World VoIP NewsVoX Communications develops video capabilities within its VoIP platform
VoX Communications develops video capabilities within its VoIP platform
Enterprise VoX Communications as the Pervasip Corporation’s owned subsidiary, announced about creation and launch of a line of video technology additions to its innovative well recognized VoIP platform. Initiating most modern technology, VoX boasts itself to solve the timing complexities that are laying in the fundament of voice and video synchronization.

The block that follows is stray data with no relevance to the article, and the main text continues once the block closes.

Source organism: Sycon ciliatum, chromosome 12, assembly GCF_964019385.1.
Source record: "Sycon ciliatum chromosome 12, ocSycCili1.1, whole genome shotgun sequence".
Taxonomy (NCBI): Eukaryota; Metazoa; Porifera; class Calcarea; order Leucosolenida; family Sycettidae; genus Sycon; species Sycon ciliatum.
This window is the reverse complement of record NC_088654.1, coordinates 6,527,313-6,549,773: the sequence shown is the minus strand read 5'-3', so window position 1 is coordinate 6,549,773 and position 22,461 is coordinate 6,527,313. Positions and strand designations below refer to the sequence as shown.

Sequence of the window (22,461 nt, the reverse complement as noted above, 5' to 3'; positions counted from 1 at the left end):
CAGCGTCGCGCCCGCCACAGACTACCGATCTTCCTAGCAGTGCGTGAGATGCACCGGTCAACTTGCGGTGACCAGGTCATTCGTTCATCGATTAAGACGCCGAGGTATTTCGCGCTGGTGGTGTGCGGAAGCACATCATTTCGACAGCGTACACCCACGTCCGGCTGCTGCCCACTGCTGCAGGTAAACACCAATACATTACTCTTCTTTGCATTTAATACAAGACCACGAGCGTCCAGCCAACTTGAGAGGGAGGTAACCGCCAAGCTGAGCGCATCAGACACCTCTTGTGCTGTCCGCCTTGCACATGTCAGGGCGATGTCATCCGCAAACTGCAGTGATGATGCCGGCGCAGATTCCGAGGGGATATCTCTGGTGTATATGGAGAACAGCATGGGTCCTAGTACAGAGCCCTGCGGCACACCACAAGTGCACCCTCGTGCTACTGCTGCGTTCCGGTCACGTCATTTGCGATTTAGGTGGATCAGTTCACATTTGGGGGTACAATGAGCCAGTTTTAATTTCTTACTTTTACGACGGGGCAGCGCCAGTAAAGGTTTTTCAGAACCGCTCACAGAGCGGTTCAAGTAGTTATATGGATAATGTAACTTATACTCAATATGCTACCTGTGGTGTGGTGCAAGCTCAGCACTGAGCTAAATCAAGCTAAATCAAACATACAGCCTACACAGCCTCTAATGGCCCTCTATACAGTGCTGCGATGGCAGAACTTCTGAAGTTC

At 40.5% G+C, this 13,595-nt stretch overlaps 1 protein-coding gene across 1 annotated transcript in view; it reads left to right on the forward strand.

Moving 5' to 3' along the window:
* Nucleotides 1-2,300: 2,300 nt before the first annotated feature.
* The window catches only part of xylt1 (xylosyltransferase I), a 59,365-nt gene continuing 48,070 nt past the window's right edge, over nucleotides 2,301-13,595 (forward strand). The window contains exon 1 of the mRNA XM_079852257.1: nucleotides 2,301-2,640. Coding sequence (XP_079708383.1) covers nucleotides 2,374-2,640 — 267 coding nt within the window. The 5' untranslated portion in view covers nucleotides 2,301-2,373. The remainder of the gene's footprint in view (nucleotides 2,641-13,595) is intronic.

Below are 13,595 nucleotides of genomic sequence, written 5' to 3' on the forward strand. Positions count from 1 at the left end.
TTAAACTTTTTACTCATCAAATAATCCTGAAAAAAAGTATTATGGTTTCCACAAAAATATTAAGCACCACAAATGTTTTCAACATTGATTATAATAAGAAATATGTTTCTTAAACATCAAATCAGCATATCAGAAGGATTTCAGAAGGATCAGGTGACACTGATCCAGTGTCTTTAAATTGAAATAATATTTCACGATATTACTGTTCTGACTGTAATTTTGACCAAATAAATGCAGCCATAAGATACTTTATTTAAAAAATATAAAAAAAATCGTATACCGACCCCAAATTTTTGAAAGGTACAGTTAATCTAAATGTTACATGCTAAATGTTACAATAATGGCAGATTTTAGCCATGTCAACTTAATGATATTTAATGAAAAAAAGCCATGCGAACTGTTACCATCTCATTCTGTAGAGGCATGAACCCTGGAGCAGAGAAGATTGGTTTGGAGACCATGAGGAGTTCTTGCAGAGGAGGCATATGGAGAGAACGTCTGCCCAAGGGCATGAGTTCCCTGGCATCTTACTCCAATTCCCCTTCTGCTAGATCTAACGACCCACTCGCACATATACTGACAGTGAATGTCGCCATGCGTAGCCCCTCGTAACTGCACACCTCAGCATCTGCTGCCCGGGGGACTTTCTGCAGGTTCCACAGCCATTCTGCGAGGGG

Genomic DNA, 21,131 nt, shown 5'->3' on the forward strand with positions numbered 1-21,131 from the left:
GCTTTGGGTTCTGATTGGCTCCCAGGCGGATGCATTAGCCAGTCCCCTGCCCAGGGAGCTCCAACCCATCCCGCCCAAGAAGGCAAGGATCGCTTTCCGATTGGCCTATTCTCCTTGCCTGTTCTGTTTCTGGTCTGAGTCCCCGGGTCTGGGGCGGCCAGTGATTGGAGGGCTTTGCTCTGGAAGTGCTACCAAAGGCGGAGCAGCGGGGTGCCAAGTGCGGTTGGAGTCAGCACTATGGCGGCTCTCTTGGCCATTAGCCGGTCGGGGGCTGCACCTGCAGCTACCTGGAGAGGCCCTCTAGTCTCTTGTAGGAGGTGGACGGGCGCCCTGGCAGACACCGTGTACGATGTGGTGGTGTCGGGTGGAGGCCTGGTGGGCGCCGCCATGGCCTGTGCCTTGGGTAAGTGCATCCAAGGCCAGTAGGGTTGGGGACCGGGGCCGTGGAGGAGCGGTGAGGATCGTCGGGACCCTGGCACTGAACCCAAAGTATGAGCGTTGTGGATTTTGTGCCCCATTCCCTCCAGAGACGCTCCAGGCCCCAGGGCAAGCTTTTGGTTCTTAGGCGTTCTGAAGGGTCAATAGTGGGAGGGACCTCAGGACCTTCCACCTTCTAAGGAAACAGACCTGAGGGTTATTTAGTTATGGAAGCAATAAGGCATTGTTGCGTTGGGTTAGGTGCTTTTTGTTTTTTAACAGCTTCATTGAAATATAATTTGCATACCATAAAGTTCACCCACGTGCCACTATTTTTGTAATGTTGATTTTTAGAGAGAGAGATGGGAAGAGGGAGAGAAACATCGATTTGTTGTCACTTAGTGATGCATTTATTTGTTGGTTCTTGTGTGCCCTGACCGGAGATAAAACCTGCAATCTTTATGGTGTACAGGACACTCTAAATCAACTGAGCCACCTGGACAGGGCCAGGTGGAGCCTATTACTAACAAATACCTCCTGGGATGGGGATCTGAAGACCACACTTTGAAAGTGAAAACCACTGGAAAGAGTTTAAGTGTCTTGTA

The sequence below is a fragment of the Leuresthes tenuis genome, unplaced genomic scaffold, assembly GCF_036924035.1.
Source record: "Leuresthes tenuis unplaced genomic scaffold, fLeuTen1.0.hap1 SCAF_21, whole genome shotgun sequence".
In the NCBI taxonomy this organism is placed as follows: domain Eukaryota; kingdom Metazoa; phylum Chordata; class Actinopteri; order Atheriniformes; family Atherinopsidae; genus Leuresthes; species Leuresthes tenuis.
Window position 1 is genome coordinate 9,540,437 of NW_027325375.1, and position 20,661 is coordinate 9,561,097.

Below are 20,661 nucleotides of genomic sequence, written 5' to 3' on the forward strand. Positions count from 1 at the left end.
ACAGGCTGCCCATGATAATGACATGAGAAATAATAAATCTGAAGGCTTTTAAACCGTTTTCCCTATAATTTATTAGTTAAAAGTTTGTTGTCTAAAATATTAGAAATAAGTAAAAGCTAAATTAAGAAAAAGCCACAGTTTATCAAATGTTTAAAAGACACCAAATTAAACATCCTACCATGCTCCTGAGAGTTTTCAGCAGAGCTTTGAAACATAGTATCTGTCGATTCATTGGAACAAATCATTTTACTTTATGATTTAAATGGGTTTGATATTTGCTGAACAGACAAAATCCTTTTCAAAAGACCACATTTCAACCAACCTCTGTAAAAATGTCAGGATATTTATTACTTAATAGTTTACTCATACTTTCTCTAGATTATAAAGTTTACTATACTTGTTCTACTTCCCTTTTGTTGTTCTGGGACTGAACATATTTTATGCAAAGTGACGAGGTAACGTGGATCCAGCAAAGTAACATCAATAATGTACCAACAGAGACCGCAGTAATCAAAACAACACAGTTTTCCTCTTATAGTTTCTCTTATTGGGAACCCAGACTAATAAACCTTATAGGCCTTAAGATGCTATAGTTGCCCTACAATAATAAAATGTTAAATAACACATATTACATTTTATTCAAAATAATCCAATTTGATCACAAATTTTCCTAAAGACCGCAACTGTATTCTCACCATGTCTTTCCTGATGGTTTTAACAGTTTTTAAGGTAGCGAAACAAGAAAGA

VoX's VoIP platform is renowned for being reliable and scalable, associated with high quality voice traffic. It is quite cost effective to scale due to use of Linux-based server applications. VoX manages VoIP load balancing and virtual servers in a timely manner in its evolution and is capable of augmenting features to its platform very effectively. “We are proceeding to use our experience in cloud-based telephony and VoIP to deliver exciting and innovative capabilities and functionalities to our products lines and platform,” said Mark Richards, Pervasip’s chief information officer, in a press release. “Already in 2011 we have developed considerable video capabilities to our technology and we are looking forward to share this progress with our shareholders.” Usually telecom companies always assemble separated elements of equipment together to build a VoIP package, offer or bundle, typically buying equipment from Sonus or Cisco and other giant enterprises, with as many as about ten different manufacturers. Once a VoIP services provider relies on this strategy, it loses the capability to evolve and control that "purchased" platform. VoX's approach is the alternative to this typical telecom model as it creates its own code, and along with strategic selections of innovative open source projects, it is able to fully control its development destiny. When VoX desires to develop new "personalities," which are new features on its platform, the "personalities" can be deployed very quickly to VoX's virtual server base, remotely and effectively, anywhere that VoX has equipment "in the cloud" (in the Web). Some of the "components” of this video service offering, have also been created designed to be implemented in other initiatives that the company is exploring in the social media space. In the analysis of the essential elements of H.264 video and voice, VoX was able to understand the timing complexities that are responsible for voice and video synchronization. The actual lack of understanding of the atomic components is one of the reasons that other video products have a problem with keeping the voice and video synchronized – it is not Internet lag, or "latency" – it is that the engineers did not initially take the time to write the code to keep the voice and video components in sync.
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